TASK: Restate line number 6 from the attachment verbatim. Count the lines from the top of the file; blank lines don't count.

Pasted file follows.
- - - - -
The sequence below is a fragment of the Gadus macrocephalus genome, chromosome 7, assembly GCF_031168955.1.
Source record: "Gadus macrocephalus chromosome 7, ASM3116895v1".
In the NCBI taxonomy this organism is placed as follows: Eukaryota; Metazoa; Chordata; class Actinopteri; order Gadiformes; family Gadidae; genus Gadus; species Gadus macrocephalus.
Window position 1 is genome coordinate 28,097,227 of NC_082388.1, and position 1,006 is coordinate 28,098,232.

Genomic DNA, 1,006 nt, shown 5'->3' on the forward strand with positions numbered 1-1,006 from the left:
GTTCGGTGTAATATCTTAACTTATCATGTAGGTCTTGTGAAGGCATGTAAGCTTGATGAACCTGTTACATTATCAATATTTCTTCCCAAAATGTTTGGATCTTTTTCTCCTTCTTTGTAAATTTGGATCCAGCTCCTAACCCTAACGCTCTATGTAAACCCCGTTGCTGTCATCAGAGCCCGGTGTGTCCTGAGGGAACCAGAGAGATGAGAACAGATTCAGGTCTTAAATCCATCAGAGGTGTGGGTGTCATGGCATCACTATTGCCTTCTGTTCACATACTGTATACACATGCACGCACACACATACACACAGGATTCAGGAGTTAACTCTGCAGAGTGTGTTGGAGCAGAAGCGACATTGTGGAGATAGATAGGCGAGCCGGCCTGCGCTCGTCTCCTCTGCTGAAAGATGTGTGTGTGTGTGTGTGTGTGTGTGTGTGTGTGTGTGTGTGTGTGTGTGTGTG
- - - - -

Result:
GTTCGGTGTAATATCTTAACTTATCATGTAGGTCTTGTGAAGGCATGTAAGCTTGATGAACCTGTTACATTATCAATATTTCTTCCCAAAATGTTTGGATCTTTTTCTCCTTCTTTGTAAATTTGGATCCAGCTCCTAACCCTAACGCTCTATGTAAACCCCGTTGCTGTCATCAGAGCCCGGTGTGTCCTGAGGGAACCAGAGAGATGAGAACAGATTCAGGTCTTAAATCCATCAGAGGTGTGGGTGTCATGGCATCACTATTGCCTTCTGTTCACATACTGTATACACATGCACGCACACACATACACACAGGATTCAGGAGTTAACTCTGCAGAGTGTGTTGGAGCAGAAGCGACATTGTGGAGATAGATAGGCGAGCCGGCCTGCGCTCGTCTCCTCTGCTGAAAGATGTGTGTGTGTGTGTGTGTGTGTGTGTGTGTGTGTGTGTGTGTGTGTGTGTGTG